Our Mission

HealthyWomen is the nation's leading nonprofit health information source for women. Our mission is to educate, inform and empower women to make smart health choices for themselves and their families.

For 25 years, HealthyWomen has been providing unbiased, original health information, reviewed and vetted by leading medical experts -- earning the trust of consumers, health care providers, nonprofit and corporate partners, and the media. In July our website HealthyWomen.org was selected to ForbesWoman’s "Top 100 Websites for Women" for the third consecutive year.

In addition to our site, HealthyWomen produces print publications for health care providers, the annual WomenTALK® survey addressing current trends in women’s health, as well as public health education campaigns designed to raise awareness of conditions most affecting women.

Activity

  • HealthyWomen
    HealthyWomen answered:
    Obesity, with its associated unhealthy dietary habits and low level of physical activity, is the second leading cause of preventable death in the United States and results in an estimated $117 billion in health care costs each year. Overweight people are more likely to have high blood pressure and...Read More
  • HealthyWomen
    HealthyWomen has posted a blog entry:
    Know how to use sunscreen properly: use broad-spectrum with SPF 30 or more and know how much to use and how often to apply. Read more.Full Post
  • HealthyWomen
    HealthyWomen has posted a blog entry:
    A Vanguard Communications survey looked at online physician reviews and ranked cities by how happy people are with their doctors. View the results.Full Post
  • HealthyWomen
    HealthyWomen has posted a blog entry:
    This workout from Cori Ann Lentz at Crunch Fitness uses your own body to create a tight butt, toned thighs and nothing but sleek, toned muscle from...Full Post
  • HealthyWomen
    HealthyWomen answered:
    If you notice your joints creaking a little and not moving as smoothly as they once did, you may want to talk to your healthcare provider about osteoarthritis. As you age, cartilage -- the shock-absorbing tissue that cushions our joints -- can start to break down over time, causing increased stress...Read More
  • HealthyWomen
    HealthyWomen answered:
    You're more likely to develop osteoarthritis if you:
    • Are middle-aged or older
    • Have a family member with osteoarthritis
    • Suffered a previous serious joint injury or infection
    • Are overweight
    • Regularly overuse a joint (people with jobs that involve repetitive knee bending are more likely
    ...Read More
  • HealthyWomen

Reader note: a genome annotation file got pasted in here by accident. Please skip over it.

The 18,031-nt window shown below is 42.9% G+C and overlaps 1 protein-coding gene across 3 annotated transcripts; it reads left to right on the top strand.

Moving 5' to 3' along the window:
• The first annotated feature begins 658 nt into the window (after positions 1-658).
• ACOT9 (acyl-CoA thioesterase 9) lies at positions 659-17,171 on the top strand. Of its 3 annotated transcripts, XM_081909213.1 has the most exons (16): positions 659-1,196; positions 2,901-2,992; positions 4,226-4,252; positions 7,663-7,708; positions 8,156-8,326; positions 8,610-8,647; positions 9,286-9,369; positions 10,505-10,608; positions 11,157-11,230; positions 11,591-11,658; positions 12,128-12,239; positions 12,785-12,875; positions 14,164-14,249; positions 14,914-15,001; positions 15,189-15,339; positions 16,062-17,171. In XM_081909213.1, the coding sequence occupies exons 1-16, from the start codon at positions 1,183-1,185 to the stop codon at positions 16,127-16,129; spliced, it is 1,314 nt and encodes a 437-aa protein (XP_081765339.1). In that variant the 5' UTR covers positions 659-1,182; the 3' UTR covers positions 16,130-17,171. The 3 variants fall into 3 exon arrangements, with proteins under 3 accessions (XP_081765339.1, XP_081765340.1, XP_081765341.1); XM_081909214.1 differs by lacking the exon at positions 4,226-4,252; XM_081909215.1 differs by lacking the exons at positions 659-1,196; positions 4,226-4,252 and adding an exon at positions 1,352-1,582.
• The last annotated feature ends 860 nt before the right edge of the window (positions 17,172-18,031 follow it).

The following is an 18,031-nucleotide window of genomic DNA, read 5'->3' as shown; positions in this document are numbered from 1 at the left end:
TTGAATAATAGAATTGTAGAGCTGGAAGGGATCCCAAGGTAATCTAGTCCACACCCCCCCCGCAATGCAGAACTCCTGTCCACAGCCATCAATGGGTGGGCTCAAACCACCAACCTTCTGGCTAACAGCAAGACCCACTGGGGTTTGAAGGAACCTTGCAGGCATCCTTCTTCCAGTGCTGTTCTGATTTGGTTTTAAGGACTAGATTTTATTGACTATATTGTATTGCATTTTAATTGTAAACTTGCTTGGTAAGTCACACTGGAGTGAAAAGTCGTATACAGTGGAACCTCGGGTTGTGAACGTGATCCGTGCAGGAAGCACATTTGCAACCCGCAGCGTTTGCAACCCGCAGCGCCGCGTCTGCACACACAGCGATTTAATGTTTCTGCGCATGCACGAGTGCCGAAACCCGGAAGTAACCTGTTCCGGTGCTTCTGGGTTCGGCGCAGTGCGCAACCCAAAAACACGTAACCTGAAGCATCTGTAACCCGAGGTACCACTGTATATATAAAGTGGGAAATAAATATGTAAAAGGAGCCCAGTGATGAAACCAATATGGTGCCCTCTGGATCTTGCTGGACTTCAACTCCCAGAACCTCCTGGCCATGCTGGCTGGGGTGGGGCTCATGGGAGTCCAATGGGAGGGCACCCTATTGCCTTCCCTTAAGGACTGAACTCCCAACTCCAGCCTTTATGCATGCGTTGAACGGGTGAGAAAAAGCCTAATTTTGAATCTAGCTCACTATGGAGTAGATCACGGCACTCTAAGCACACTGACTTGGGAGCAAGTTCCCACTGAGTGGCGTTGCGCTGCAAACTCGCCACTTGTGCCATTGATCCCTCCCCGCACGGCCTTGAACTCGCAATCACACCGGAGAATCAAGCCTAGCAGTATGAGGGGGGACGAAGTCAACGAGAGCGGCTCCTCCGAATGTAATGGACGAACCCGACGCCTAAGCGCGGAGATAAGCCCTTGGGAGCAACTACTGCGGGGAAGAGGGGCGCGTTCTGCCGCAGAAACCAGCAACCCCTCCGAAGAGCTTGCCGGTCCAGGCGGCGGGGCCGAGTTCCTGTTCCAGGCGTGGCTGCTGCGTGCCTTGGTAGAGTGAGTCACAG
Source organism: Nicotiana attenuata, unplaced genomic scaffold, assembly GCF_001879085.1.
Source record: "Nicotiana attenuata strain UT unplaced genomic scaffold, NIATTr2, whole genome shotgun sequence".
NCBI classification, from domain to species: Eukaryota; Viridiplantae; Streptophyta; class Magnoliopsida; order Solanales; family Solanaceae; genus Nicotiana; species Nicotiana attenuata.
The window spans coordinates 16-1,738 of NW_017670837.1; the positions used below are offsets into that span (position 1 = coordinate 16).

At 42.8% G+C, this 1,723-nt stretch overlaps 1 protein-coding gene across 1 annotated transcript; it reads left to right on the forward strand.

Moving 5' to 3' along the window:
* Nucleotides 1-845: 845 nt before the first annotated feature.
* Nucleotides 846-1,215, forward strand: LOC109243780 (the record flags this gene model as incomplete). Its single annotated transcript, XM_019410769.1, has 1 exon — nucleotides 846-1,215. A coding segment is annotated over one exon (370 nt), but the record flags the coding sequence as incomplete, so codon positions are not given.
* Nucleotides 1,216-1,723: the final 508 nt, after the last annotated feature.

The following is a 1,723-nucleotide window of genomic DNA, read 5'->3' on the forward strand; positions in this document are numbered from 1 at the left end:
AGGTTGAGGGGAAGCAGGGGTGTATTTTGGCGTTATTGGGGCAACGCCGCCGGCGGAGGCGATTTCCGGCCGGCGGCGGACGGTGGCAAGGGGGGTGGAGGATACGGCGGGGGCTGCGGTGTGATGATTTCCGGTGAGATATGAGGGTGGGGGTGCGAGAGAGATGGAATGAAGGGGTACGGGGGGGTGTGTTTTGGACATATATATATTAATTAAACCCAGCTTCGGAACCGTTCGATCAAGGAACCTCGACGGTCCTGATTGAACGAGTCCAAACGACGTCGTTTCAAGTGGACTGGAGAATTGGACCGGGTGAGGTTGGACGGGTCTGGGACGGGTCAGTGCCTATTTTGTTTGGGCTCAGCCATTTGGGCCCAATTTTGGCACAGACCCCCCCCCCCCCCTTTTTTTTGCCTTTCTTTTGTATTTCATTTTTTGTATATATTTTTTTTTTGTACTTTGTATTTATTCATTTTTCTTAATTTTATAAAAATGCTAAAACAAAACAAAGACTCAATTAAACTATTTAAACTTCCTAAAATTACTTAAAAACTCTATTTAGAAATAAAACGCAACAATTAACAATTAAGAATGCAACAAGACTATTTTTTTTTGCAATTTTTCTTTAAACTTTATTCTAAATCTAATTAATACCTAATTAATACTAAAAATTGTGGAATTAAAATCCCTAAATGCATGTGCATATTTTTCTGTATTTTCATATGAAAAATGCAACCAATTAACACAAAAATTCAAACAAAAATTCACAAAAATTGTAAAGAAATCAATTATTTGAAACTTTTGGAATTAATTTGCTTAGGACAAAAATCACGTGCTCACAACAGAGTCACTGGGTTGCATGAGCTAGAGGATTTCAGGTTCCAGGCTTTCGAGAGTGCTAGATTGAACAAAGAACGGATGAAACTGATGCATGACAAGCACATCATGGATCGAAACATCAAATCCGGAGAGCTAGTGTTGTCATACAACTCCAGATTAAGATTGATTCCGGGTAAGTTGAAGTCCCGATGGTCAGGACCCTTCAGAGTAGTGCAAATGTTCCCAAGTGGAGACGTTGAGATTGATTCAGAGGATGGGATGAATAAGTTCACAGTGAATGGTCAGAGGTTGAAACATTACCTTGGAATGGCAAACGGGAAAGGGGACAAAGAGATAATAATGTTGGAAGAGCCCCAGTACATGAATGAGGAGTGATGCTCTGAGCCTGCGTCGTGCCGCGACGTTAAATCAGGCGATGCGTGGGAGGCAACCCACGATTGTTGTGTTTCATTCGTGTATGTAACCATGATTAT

HealthyWomen answered:
    Most people don't wake up one day and suddenly have symptoms of osteoarthritis. Instead, the signs usually come on more gradually. At first, you may start to notice that your joints, such as your knees, feel stiff when you get out of bed in the morning or after you sit for a long time. You may have trouble...Read More
  • HealthyWomen
    HealthyWomen answered:
    If you suspect you have osteoarthritis, it's important to talk with your healthcare provider about your symptoms. If you are diagnosed with osteoarthritis, it's important to explore the full range of treatment options. These options can help manage the symptoms associated with the disease. It's also...Read More
  • HealthyWomen
    HealthyWomen answered:
    While there is no cure for osteoarthritis, there are numerous effective options to help manage the symptoms associated with the disease. Exercise, weight management, medications and other therapies all can help relieve the joint pain caused by osteoarthritis. Read More
  • HealthyWomen
    HealthyWomen answered:
    Osteoarthritis may progress differently in different people. In most cases, it develops slowly over time, but it can worsen rapidly in severe cases. It can also remain stable for many years without progression. In some people, osteoarthritis is merely a mild inconvenience; in others, it causes extreme...Read More
  • HealthyWomen
    HealthyWomen answered:
    Osteoarthritis is treatable, in many cases by exercise and a healthy diet -- things we should be doing anyway for optimum health. Treatment usually involves a combination of therapies. The management options for osteoarthritis include the following:
    • Maintaining a healthy weight
    • Exercising r
    ...Read More
  • HealthyWomen
    HealthyWomen answered:
    It is important to maintain a healthy weight if you have osteoarthritis. Losing just one pound of body weight takes four pounds of pressure off your knee joints, so weight loss benefits quickly add up. Plus, inflammatory chemicals made by fatty tissue may be part of the cause of osteoarthritis. As a...Read More
  • HealthyWomen
    HealthyWomen answered:
    Contrary to conventional wisdom, using a joint with arthritis may not lead to more damage. In fact, the opposite may be true. Not only does regular exercise help you maintain a healthy weight, it builds muscle, and strong muscles can protect your joints. Read More
  • HealthyWomen
    HealthyWomen answered:
    Regular exercise is an important component of the osteoarthritis treatment plan. Not only does regular exercise help you maintain a healthy weight, but it builds muscle -- and strong muscles can protect your joints. Exercise also improves mood, increases flexibility, stimulates blood flow and reduces...Read More
  • HealthyWomen
    HealthyWomen answered:
    Consistent exercise is good for joints, even though it may cause some occasional muscle or joint pain. If you have pain that lasts more than a couple hours, reduce the intensity of your workout or take a day off. Talk to your doctor or physical therapist about which activities are best for you. Read More